2 Samuel 3:26
And when Joab was come out from David, he sent messengers after Abner, which brought him again from the well of Sirah: but David knew it not.
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EXPOSITORY (ENGLISH BIBLE)
(26) Sent messengers after Abner.—Whether this was done in his own or in David’s name (though without his knowledge) does not appear, but in either case Abner would readily suppose that the coming of Joab had made further conference desirable. His entire confidence in David is shown by his unsuspecting return.

The well of Sirah.—The only knowledge of this locality is from the testimony of Josephus (Antt. vii. 1, 5), that it was twenty stadia (two and a half miles) from Hebron; and there is still a spring and reservoir called Ain Sareh, rather more than a mile north of the town. If this is correct, Abner must have just left David when Joab arrived.

2 Samuel 3:26-27. When Joab was come out from David — He seems to have gone out in anger; not staying for an answer. He sent messengers after Abner — Probably in the king’s name, as if he had something further to communicate to him. For otherwise it is not credible that Abner would have returned. Joab took him aside in the gate — Where, it appears, he had waited for him, and, as it was a public place, where men met to do business, and where the courts of judgment sat, Abner suspected no danger, especially since Joab took him by the hand in a friendly manner, as if he wished to have some discourse with him. And smote him there under the fifth rib, that he died — Thus fell Abner by an unexpected and surprising treachery! and in the very article of returning to his duty, and in the eve of a great revolution, seemingly depending on his fate! And thus his thoughts, purposes, and boasts of gathering all Israel to David, and translating the kingdom to him, perished in a moment! In this, however treacherously and wickedly Joab acted, the Lord, in permitting it, was righteous. Abner had deliberately and maliciously opposed David, and in opposing him had acted against the dictates of his own conscience, and of his known duty to God, and that for a series of years: he had sported with the lives of his brethren, and spilled the first blood shed in this civil war; and, it may be, all the blood that was shed; at least we hear of none after the battle of Gibeon. He had now basely deserted Ish-bosheth, and betrayed him, under pretence of regard to God and Israel; but, in reality, from a principle of pride and revenge, and impatience of control. God, therefore, would not use so ill a man in so good a work as the uniting of Israel to Judah, and thereby preventing the progress of war and slaughter. And he hereby showed that he did not need his help, but could, with infinite ease, accomplish his purposes without him, thus pouring contempt on the pride of man. The following reflection of Dr. Delaney here appears both just and important.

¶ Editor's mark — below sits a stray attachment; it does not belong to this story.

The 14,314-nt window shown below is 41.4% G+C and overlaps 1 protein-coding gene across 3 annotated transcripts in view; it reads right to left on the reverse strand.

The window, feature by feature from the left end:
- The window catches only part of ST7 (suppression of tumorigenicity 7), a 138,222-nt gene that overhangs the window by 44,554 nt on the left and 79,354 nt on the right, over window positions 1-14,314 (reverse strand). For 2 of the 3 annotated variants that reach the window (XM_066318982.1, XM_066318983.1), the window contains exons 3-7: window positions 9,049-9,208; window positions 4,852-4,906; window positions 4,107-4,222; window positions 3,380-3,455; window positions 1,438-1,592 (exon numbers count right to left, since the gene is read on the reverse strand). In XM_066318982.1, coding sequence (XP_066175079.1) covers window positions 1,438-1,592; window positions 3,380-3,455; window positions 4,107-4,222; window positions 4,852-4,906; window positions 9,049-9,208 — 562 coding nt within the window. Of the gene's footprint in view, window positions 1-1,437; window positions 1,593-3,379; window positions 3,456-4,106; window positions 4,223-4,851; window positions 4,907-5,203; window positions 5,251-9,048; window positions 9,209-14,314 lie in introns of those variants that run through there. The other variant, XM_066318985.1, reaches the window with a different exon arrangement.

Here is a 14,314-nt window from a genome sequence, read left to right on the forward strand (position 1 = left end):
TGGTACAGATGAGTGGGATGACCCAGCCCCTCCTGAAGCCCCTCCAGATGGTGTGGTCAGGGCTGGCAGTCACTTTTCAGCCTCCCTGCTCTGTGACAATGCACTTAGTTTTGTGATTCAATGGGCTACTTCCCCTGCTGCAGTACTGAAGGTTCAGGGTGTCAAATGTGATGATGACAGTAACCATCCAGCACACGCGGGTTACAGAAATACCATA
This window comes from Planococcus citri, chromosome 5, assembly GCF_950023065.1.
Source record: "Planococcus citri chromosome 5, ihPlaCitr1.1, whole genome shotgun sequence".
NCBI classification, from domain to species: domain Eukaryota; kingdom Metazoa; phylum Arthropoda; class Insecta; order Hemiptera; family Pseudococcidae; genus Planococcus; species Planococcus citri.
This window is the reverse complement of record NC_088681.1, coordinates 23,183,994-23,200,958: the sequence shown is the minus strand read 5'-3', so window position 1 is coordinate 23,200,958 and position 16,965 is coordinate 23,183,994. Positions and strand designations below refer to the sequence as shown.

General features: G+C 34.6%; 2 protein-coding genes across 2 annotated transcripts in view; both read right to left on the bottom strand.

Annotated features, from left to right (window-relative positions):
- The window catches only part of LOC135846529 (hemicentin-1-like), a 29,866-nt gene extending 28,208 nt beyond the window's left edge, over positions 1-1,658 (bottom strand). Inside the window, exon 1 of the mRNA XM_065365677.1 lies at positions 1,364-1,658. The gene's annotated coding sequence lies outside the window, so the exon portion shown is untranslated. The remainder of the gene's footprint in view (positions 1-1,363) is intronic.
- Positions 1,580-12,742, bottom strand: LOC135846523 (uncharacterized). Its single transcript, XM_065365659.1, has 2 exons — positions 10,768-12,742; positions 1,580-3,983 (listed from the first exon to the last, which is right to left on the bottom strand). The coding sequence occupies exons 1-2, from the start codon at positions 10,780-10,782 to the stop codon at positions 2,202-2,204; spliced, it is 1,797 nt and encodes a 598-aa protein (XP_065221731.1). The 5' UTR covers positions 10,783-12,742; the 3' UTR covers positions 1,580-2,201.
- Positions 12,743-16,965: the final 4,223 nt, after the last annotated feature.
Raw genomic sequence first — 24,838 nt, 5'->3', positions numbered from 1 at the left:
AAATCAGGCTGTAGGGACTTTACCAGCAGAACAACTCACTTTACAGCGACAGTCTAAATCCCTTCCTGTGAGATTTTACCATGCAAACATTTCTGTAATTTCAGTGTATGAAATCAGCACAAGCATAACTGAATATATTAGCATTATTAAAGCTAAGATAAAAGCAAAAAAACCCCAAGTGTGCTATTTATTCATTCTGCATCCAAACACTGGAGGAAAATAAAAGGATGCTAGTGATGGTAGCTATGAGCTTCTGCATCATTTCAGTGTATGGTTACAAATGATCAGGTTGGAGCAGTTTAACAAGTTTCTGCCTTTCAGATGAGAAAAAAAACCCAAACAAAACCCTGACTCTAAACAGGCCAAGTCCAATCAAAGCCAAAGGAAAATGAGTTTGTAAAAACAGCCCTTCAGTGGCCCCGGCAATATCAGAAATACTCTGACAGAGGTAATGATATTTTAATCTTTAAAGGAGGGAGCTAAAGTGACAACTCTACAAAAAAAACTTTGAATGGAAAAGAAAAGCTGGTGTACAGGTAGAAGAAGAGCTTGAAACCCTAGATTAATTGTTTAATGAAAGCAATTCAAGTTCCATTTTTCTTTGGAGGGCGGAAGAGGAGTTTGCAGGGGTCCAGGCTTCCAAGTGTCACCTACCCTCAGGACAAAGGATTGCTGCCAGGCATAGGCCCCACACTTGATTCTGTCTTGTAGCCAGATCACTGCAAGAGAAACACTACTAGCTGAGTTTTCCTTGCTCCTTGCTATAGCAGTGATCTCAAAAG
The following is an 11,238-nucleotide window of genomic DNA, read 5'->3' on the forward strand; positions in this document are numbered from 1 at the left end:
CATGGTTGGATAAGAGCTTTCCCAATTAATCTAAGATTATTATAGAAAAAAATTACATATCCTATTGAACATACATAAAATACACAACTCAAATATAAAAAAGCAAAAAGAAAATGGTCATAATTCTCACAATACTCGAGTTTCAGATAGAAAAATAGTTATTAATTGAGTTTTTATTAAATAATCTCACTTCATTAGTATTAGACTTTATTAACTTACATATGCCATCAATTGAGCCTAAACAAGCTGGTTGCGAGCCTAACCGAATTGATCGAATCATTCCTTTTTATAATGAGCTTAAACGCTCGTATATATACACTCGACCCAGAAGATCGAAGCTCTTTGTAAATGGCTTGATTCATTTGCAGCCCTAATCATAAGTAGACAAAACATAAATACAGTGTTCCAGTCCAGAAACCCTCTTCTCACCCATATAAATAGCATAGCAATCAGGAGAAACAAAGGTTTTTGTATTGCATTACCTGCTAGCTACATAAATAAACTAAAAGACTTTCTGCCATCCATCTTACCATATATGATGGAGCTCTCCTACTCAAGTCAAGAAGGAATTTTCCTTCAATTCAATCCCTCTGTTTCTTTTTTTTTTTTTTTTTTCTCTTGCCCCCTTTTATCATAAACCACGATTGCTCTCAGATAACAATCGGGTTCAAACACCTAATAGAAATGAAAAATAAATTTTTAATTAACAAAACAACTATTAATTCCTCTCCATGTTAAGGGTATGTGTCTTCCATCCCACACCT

“It is true Abner was now returned to his duty; but it is true that he returned to it now as he departed from it before, upon a pique; and from motives of ambition, interest, and revenge. He well knew the purposes and declarations of God in relation to David, and yet he deliberately opposed himself to them. And it is but just in the appointments of Providence (and nothing is more conspicuous in his government of the world) not to permit the wicked to effect that good from wrong motives which they once obstructed upon the same principles. The occasions of duty, once notoriously neglected, seldom return, at least, to equal advantage. Let no man decline the good that is in his power; if he once does so, he is no more worthy to be the happy instrument of effecting it in the hand of God. To conclude; a great revolution apparently depended upon Abner’s fate, but it did so only in the eye of human providence, as was plainly manifested from the event.”

For the blood of Asahel his brother — This was one reason of his committing this murder; but, doubtless, envy and jealousy of Abner’s great merit with David, in gaining over the tribes to him, were the main motives that impelled him to it. In the mean time his pretence was fidelity to his sovereign, and excess of care for his safety. “What,” says Josephus, reflecting on this crime, “will not men dare to do who are covetous, ambitious, and will be inferior to none, to obtain what they desire! They will commit a thousand crimes, and rather than lose what they have got, they will not fear to commit still greater wickedness.”3:22-39 Judgments are prepared for such scorners as Abner; but Joab, in what he did, acted wickedly. David laid Abner's murder deeply to heart, and in many ways expressed his detestation of it. The guilt of blood brings a curse upon families: if men do not avenge it, God will. It is a sad thing to die like a fool, as they do that any way shorten their own days, and those who make no provision for another world. Who would be fond of power, when a man may have the name of it, and must be accountable for it, yet is hampered in the use of it? David ought to have done his duty, and then trusted God with the issue. Carnal policy spared Joab. The Son of David may long delay, but never fails to punish impenitent sinners. He who now reigns upon the throne of David, has a kingdom of a nobler kind. Whatever He doeth, is noticed by all his willing people, and is pleasing to them.The well Sirah - Nowhere else mentioned; according to Josephus, about two and a half miles from Hebron. 24-27. Joab came to the king, and said, What hast thou done?—Joab's knowledge of Abner's wily character might have led him to doubt the sincerity of that person's proposals and to disapprove the policy of relying on his fidelity. But undoubtedly there were other reasons of a private and personal nature which made Joab displeased and alarmed by the reception given to Abner. The military talents of that general, his popularity with the army, his influence throughout the nation, rendered him a formidable rival. In the event of his overtures being carried out, the important service of bringing over all the other tribes to the king of Judah would establish so strong a claim on the gratitude of David, that his accession would inevitably raise a serious obstacle to the ambition of Joab. To these considerations was added the remembrance of the blood feud that existed between them since the death of his brother Asahel (2Sa 2:23). Determined, therefore, to get Abner out of the way, Joab feigned some reason, probably in the king's name, for recalling him, and, going out to meet him, stabbed him unawares; not within Hebron, for it was a city of refuge, but at a noted well in the neighborhood. He sent messengers after Abner, in the king’s name, and upon pretence of some further communication with him. And when Joab was come out from David,.... Which perhaps he did at once, as soon as ever he had spoken his mind, and flew out of the room in a great passion, not waiting for the king's answer, since we read of none returned; though it may be the king disdained to give him one, or cared not to confer with him while in his passion, until it subsided; or chose not to provoke him more, for it is plain he had great power over him; which generals of armies at this time very much assumed, see 2 Samuel 3:39;